Let’s Support Mental Health Services this Giving Tuesday

As we greet the mid-way point of November today, many of us steel ourselves for what the end of the month brings, starting with Thanksgiving Day, Black Friday, Small Business Saturday, and Cyber Monday.

Sure, Thanksgiving is a favorite for many, as family and friends gather with grateful hearts. And, too, the shoppers amongst us get excited to start the hunt for special deals and seek out local shops for unique offerings. Yet, Thanksgiving and all the shopping days and other festivities of the next couple months can be really challenging, too.  Loneliness, grief, anxiety, emotional and financial stress can become overwhelming, especially when everyone else seems to be so jolly gleeful.

As the hustle and bustle approaches, it’s especially important to take notice of how you – and those around you – are feeling.  And there’s no better time to hone in than now. (well first, if you don’t mind, please read this next super exciting bit, then check out the tips below)

[Beginning November 15 and running through Tuesday, November 30, which is Giving Tuesday, we invite you to join us in talking about mental health, reading stories of Bell mental health service users, staff, and programs, speaking up as allies and advocates, and coming together to raise vital funds to support Bell’s MH services.

Please DONATE TODAY through our special Let’s Support Mental Health Services campaign page, where you can also start your own fundraising page to raise funds for Bell’s mental health programs. Use your page to speak up for mental health and ask your friends and family to join you.  Start now to help us reach our campaign goal of $11,021.]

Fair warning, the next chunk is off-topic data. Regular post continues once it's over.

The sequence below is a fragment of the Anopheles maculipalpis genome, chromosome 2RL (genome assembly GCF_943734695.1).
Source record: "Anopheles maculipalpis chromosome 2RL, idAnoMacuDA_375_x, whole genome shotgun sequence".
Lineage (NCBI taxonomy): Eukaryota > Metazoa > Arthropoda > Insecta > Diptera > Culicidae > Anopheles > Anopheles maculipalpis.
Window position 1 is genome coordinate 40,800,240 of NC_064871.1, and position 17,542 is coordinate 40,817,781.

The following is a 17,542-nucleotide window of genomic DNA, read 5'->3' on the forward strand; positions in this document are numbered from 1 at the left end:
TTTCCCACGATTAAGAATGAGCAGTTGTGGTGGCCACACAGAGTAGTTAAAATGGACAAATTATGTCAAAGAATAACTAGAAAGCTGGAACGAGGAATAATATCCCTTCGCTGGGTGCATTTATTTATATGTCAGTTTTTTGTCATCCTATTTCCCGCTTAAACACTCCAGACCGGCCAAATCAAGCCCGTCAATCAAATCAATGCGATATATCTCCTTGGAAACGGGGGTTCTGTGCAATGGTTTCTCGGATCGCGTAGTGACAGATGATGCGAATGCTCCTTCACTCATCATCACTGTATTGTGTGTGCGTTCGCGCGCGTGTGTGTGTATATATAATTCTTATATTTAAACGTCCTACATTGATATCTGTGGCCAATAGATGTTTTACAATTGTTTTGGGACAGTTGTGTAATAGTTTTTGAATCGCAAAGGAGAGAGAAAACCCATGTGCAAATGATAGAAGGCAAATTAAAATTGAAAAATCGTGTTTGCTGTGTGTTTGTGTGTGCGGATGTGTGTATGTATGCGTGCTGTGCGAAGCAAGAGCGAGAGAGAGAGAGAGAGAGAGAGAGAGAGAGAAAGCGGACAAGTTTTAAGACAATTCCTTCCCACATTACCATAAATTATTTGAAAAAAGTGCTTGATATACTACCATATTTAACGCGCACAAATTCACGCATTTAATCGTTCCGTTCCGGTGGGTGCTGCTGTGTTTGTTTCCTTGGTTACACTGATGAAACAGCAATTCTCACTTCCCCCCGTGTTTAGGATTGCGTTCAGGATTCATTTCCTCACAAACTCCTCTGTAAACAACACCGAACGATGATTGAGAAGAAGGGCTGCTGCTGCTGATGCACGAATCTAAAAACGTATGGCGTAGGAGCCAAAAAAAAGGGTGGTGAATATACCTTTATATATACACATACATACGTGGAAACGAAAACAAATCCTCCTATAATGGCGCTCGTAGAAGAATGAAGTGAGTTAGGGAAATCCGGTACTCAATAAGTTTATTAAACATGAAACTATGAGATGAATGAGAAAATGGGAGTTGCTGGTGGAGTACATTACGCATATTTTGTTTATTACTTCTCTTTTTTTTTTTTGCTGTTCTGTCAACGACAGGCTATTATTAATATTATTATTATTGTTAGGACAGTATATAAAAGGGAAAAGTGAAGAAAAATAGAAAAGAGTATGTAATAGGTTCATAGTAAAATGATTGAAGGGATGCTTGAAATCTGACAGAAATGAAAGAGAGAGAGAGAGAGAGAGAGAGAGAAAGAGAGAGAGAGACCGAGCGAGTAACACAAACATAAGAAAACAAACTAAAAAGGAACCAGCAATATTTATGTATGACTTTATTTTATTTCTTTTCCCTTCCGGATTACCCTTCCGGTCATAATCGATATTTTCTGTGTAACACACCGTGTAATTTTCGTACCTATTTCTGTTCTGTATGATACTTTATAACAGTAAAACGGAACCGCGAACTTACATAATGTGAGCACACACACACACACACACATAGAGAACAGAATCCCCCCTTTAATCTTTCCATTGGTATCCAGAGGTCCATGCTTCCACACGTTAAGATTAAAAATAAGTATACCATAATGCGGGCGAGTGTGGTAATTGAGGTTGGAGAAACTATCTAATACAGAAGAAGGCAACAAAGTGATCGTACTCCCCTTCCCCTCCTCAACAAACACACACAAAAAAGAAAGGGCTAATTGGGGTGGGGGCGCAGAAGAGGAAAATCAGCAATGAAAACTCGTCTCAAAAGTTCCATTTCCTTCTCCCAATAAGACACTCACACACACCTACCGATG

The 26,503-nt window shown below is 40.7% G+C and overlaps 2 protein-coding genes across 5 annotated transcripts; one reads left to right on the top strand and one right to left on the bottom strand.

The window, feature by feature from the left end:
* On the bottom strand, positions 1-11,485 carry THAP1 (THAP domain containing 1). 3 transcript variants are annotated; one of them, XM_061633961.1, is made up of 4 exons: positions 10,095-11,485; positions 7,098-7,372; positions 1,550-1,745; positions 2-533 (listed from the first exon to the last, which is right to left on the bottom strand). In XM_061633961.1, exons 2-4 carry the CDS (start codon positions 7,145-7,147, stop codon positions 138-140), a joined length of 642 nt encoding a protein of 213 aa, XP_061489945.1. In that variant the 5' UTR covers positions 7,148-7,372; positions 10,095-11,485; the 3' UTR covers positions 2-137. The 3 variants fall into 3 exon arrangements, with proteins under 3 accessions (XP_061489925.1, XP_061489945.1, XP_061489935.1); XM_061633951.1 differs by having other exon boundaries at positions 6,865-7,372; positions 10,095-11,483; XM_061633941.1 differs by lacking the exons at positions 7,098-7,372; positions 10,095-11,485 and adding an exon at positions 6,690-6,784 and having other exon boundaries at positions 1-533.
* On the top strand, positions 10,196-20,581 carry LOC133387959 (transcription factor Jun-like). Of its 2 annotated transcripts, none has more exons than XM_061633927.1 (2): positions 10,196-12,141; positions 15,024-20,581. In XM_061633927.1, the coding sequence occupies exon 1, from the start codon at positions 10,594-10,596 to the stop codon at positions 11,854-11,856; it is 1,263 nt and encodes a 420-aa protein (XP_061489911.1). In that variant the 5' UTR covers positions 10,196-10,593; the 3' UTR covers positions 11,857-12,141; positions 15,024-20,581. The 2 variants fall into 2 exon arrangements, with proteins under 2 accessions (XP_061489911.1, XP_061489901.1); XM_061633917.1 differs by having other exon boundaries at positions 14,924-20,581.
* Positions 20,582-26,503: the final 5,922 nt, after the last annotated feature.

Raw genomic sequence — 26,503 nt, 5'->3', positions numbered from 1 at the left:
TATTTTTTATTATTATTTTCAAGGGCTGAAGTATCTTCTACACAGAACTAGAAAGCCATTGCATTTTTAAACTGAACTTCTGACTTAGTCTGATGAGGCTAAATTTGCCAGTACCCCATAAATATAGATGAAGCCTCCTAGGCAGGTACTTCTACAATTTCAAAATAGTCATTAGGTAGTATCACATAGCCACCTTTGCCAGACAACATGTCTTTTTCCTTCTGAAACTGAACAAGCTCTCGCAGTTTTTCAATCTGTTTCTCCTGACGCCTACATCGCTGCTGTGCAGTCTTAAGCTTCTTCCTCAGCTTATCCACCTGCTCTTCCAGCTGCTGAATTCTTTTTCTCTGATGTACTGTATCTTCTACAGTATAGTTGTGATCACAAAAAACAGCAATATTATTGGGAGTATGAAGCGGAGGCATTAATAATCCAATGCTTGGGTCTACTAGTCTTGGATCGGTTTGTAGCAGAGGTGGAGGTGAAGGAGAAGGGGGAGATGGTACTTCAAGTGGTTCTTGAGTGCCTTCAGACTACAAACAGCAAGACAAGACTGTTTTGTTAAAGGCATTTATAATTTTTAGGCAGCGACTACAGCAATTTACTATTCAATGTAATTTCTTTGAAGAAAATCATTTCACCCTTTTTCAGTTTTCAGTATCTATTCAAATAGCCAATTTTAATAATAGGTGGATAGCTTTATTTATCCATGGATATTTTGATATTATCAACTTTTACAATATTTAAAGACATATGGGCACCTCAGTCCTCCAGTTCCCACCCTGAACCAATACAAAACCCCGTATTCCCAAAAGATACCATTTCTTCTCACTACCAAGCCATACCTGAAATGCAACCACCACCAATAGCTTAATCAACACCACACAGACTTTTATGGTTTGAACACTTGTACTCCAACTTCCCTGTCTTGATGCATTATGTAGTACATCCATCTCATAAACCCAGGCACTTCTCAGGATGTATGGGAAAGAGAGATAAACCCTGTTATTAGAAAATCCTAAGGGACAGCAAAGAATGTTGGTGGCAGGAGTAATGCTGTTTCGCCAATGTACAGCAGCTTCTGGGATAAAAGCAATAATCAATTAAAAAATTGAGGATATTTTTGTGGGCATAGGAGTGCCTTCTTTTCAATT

okay, here are the promised tips:

Emily Bulthuis, MSW, LICSW, on the healthpartners.com blog, says, “There are many ways to help your mental well-being during the holidays. Some of these strategies may work better for you than others. But be sure to try a few to find what works best for your needs.

  • Make sure your expectations are realistic. Ask yourself if you’re expecting too much from yourself or others. Then, see how those expectations are making you feel. Are they helpful or hurtful?
  • Practice saying ‘no’. You’re one person, and there’s only so much you can do in a given day or a given holiday.
  • Limit external sources of holiday pressure. Maybe take a break from social media if seeing other people’s holiday photos is causing you to engage in self-comparison. Find winter activities to engage in that aren’t associated with the holidays – like snowshoeing, for example.
  • Don’t slack on self-care! If going to yoga helps you cope with stress, keep doing that. If spending time with friends helps, prioritize spending that time regardless of the season. Prioritize taking time for yourself. Be open to experimenting with new self-care strategies.
  • Work with a mental health professional. Talk therapy can help you cope with holiday-related stress. And if you’re dealing with MDD with a seasonal pattern, they may also recommend light box therapy or medication to help alleviate some of the symptoms.”


Take care…and thanks for your support!

Once again, here’s the link for the special campaign page: https://www.justgiving.com/campaign/BellsMentalHealthCampaign